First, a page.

Looks Like the Tea Party's Gonna Elect Cruz Fair and Square. So, Let's Change the Game.
Texas will elect it's next senator today. Odds are, you won't vote for him. In fact, a good number of you, even if you're registered to vote, can't vote in the truly decisive race going down Tuesday, because you were dumb enough to vote in the Democratic primary in May.
Ted Cruz. Wait ... how did that happen?
So, let's all clap our hands and welcome newly minted U.S. Senator Te ... Te ... Ted ... Cr ... Cr ....
Yeah. Him. Don't make us say it.
OK, technically Cruz might not be elected to the Senate today. After all, GOP runoff opponent David "I Am the Anointed" Dewhurst is on the ballot too, but a weekend independent poll from Public Policy Polling shows the Tea Party darling leading Dewhurst by 10 percent. Yeah, yeah and technically whoever wins the GOP runoff (Cruz) will face a Democrat in the general election in November.
Hah! Right. Try this: Without using Google, name the two candidates competing for U.S. Senate in today's Democratic runoff. Take your time. No rush.
Time's up: They're former state Representative Paul Sadler and Grady Yarbrough, a 75-year-old retired school teacher. In a state that hasn't elected a Democrat to statewide office since 1994, you can just call them Snowball's Chance 1 and Snowball's Chance 2.
You know, there must be something wrong with a system in which a good, honorable voters (namely, me and people who agree with me) are essentially disenfranchised. Consider this:
The most recent GOP primary runoffs for Senate were won by Kay Bailey Hutchison, whom Cruz or Dewhurst (Cruz) is likely to replace. Voter turnout in those runoffs, according to the Texas Secretary of State, was 2.24 percent in 1994 and 2.41 percent in 2006. Early voting numbers in today's election show turnout is running slightly higher than typical for a statewide runoff, but in all likelihood, the next Texas member of the U.S. Senate will for all intents and purposes be sent to office with the votes of something less than 3 percent of the electorate. (If you voted in the Democratic primary in May, you're not allowed to switch parties now, even if you've suddenly developed a hankering for David Dewhurst. Sorry.)
Now, there are two reasonable responses to this situation. One is to congratulate the Tea Party members on their commitment, organization and grasp of the electoral process and say they played the game well and won fair and square. The other is to say Texas elections are broken and, obviously, there ought to be a law to fix this mess. The latter would appear to be kind of small-minded.
So, what exactly are our options for a new system? (I ask merely out of curiosity, not small-mindedness. Much.)
They're not good. Unfair Park spoke with Rob Richie, executive director of FairVote, a nonpartisan think tank the promotes election reform. Chiefly, we wanted to know if there's any system going that would have allowed a reasonable, non-Tea Party Democrat to cast a ballot that's worth diddly in this race. Or even squat. Maybe by requiring the parties to fully open up their primaries.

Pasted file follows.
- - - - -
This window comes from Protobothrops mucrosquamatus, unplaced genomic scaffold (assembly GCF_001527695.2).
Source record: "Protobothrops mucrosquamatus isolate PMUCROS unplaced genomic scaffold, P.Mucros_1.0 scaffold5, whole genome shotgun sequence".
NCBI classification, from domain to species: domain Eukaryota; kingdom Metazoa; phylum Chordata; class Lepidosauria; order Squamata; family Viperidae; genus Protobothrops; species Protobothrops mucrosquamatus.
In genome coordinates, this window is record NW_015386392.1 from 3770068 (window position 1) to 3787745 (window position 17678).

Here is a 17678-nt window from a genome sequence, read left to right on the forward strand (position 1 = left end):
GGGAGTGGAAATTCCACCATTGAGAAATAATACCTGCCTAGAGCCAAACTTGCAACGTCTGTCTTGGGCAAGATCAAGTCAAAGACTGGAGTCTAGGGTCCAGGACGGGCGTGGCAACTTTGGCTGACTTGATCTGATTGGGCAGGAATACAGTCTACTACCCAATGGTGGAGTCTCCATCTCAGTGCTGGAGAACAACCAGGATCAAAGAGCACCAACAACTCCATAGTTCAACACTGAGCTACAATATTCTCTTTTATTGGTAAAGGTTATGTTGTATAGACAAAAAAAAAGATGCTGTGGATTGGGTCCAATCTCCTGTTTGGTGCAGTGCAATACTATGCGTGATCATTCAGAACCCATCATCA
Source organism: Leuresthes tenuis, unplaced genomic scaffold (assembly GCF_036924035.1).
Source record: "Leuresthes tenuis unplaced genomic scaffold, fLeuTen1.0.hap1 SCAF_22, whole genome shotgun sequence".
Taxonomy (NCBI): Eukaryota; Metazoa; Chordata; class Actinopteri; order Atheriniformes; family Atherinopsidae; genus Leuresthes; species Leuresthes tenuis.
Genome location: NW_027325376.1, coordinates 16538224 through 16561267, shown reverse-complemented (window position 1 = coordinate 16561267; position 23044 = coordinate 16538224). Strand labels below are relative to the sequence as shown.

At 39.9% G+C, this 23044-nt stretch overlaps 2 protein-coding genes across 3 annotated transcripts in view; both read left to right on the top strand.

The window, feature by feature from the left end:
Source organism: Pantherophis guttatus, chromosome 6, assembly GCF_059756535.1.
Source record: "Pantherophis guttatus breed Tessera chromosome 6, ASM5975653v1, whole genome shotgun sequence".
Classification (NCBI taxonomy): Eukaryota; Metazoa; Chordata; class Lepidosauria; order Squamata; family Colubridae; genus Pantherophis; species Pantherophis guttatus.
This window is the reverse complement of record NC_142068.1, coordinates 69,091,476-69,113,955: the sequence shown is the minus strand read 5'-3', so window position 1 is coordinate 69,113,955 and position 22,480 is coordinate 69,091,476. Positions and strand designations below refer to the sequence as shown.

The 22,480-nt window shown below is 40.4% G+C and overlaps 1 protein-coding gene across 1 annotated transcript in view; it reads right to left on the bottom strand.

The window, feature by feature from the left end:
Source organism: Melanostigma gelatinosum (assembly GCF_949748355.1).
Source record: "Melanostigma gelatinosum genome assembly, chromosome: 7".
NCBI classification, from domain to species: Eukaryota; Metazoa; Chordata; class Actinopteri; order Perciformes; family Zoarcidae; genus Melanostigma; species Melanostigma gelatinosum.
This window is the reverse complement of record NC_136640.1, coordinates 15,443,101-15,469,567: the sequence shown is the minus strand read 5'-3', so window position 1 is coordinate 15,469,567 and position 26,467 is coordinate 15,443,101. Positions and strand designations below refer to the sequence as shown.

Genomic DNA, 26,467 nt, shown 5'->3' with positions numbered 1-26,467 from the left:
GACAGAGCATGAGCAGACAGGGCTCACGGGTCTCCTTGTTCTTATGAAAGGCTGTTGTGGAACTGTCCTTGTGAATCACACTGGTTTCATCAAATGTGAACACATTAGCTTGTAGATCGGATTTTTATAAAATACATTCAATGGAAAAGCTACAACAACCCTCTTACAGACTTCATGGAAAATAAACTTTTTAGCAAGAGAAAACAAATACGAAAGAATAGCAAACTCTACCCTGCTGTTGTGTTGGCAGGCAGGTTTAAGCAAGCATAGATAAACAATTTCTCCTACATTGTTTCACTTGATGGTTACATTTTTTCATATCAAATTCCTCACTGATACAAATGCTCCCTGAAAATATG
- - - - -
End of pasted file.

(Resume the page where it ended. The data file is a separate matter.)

"There's a certain logic to coercing major parties into [opening] their process," Richie said, "but it does come at a certain cost."
Chiefly, Americans are guaranteed the right of free association, so forcing political parties to allow outsiders a say in who represents the party is constitutionally tricky.
While it would be fun to crash the Tea Party and piss in the punchbowl, what if we were were talking about the Sierra Club here, instead of the TP? "When that group gets powerful, do we get to tell that group they don't get to nominate who they want?" he asked.
Um ... depends. Is the Tea Party about to take over the Sierra Club?
California has a sort of work-around system in which the top two vote-getters in an open, nonpartisan primary are automatically placed on the general election ballot. The problem with that system, which was aimed at producing more "moderate" officeholders, is that studies suggest it hasn't really had that effect. (Plus, no one can argue with a straight face that California is well governed.) Conservative communities still elect conservatives and vice versa. Meanwhile, a TTVG system makes it difficult for small, third parties to gain traction or access to the general election ballot.
A better system might be "instant runoffs," in which primary voters essentially rank their candidates in order of preference on primary day -- for example, in the GOP primary, you might have voted 1. Dewhurst, 2. Tom Leppert 3. Ted Cruz . If no one got at least 50 percent of the No. 1 votes, then the canvassers start adding in the No. 2 votes and so on until someone gets to 50 percent. This prevents a long runoff campaign, during which many voters lose interest, allowing the candidate with the most devoted -- or radical -- followers to claim the prize, as we're arguably seeing in Cruz's case.
Unfortunately, it also seems like something dreamed up by the BCS. Make things that complicated, and next thing you know Hugo Chavez is sitting in the governor's office.
Of course, none of the various primary systems used in other states -- open, closed, semi-open, top-two-vote-getter etc. -- have much more chance of becoming the rule in Texas than Grady Yarbrough has of becoming a U.S. Senator. So, chances are the uber-conservative revolutionaries have won, God bless their tricorn hats, at least until the rest of the electorate wakes up and starts thinking elections really matter, or the statewide Democratic party stops sucking so much.
You can call that prospect Snowball's Chance III.